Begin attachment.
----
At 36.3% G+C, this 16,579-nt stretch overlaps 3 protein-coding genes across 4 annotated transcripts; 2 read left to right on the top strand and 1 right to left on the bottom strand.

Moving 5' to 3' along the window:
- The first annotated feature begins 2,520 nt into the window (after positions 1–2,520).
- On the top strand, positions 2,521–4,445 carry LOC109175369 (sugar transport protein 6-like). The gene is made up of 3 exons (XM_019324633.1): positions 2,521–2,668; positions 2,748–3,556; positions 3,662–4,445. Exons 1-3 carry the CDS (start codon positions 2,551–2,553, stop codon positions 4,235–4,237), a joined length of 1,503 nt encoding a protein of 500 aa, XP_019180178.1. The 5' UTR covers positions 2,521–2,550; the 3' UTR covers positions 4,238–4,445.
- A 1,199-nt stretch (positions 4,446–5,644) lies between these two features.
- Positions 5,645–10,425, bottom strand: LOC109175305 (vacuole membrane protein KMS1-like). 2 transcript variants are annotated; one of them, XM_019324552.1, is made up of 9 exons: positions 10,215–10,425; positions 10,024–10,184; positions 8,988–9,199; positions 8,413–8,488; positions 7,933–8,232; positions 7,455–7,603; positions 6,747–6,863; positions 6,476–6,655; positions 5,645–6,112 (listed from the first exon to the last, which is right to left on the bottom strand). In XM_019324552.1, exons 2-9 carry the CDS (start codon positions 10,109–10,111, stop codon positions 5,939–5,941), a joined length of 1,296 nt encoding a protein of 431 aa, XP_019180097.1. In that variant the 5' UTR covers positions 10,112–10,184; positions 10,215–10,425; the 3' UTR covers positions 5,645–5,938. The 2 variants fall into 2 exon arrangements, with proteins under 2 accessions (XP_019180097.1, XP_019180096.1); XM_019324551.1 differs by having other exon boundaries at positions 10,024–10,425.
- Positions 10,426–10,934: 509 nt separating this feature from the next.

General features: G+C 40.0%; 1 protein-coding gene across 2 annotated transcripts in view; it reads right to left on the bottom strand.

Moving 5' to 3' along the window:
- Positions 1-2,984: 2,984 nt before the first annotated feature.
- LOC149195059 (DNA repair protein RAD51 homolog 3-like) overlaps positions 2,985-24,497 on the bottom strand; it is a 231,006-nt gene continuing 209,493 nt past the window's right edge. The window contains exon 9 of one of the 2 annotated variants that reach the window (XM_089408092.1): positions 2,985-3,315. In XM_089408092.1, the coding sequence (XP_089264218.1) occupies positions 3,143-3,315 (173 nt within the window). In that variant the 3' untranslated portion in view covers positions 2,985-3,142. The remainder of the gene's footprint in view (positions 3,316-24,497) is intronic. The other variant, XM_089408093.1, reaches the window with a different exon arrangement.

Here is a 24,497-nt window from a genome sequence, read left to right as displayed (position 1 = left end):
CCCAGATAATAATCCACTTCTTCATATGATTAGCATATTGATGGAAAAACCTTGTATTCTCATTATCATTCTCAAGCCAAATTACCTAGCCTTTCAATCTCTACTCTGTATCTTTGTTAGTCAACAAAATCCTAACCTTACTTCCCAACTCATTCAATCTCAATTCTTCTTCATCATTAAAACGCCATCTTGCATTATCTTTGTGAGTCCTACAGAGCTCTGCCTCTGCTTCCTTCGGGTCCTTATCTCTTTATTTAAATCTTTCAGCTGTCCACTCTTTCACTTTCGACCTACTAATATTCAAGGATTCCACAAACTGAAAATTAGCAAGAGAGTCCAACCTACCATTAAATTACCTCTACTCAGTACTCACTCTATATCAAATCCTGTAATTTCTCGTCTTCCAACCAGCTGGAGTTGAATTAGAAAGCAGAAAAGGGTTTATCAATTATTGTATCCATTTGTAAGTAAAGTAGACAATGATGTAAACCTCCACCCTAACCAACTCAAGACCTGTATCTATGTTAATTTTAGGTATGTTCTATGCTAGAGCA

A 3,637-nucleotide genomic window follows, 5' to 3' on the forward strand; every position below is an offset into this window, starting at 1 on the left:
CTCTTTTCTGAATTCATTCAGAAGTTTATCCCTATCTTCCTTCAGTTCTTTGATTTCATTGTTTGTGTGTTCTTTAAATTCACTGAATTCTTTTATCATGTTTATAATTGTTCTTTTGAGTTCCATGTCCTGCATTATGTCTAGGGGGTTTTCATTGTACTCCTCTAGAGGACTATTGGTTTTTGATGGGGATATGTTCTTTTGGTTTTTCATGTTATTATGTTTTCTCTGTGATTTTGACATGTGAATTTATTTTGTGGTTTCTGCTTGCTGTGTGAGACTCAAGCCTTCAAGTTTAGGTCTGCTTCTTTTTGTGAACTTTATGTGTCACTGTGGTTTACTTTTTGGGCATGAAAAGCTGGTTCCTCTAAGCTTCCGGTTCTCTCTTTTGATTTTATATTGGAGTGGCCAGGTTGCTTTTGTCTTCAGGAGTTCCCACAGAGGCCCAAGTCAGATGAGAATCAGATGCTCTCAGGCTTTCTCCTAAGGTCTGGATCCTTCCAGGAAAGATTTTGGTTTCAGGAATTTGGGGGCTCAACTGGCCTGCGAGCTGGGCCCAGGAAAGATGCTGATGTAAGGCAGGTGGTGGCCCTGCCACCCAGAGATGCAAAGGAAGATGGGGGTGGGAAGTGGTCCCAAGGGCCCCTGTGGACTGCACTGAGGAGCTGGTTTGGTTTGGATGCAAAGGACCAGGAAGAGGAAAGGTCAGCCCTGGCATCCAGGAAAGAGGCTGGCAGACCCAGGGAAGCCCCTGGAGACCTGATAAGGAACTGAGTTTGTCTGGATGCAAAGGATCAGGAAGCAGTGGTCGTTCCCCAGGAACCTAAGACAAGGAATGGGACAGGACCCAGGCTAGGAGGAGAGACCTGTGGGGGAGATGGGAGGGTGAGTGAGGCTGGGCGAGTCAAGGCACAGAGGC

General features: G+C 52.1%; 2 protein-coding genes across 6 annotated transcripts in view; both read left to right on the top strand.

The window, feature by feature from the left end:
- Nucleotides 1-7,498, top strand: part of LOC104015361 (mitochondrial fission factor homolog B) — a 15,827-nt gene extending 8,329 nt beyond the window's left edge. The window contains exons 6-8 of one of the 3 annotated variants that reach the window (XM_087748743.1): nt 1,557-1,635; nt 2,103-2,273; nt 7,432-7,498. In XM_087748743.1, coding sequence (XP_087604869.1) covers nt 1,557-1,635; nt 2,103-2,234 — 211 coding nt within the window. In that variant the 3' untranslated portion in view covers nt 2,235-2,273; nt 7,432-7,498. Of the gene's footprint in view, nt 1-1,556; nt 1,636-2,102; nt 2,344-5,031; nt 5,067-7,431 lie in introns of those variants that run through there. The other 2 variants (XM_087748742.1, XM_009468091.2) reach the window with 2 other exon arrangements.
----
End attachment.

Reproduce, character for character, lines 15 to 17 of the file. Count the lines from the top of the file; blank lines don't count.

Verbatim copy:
CTCTTTTCTGAATTCATTCAGAAGTTTATCCCTATCTTCCTTCAGTTCTTTGATTTCATTGTTTGTGTGTTCTTTAAATTCACTGAATTCTTTTATCATGTTTATAATTGTTCTTTTGAGTTCCATGTCCTGCATTATGTCTAGGGGGTTTTCATTGTACTCCTCTAGAGGACTATTGGTTTTTGATGGGGATATGTTCTTTTGGTTTTTCATGTTATTATGTTTTCTCTGTGATTTTGACATGTGAATTTATTTTGTGGTTTCTGCTTGCTGTGTGAGACTCAAGCCTTCAAGTTTAGGTCTGCTTCTTTTTGTGAACTTTATGTGTCACTGTGGTTTACTTTTTGGGCATGAAAAGCTGGTTCCTCTAAGCTTCCGGTTCTCTCTTTTGATTTTATATTGGAGTGGCCAGGTTGCTTTTGTCTTCAGGAGTTCCCACAGAGGCCCAAGTCAGATGAGAATCAGATGCTCTCAGGCTTTCTCCTAAGGTCTGGATCCTTCCAGGAAAGATTTTGGTTTCAGGAATTTGGGGGCTCAACTGGCCTGCGAGCTGGGCCCAGGAAAGATGCTGATGTAAGGCAGGTGGTGGCCCTGCCACCCAGAGATGCAAAGGAAGATGGGGGTGGGAAGTGGTCCCAAGGGCCCCTGTGGACTGCACTGAGGAGCTGGTTTGGTTTGGATGCAAAGGACCAGGAAGAGGAAAGGTCAGCCCTGGCATCCAGGAAAGAGGCTGGCAGACCCAGGGAAGCCCCTGGAGACCTGATAAGGAACTGAGTTTGTCTGGATGCAAAGGATCAGGAAGCAGTGGTCGTTCCCCAGGAACCTAAGACAAGGAATGGGACAGGACCCAGGCTAGGAGGAGAGACCTGTGGGGGAGATGGGAGGGTGAGTGAGGCTGGGCGAGTCAAGGCACAGAGGC

General features: G+C 52.1%; 2 protein-coding genes across 6 annotated transcripts in view; both read left to right on the top strand.

The window, feature by feature from the left end: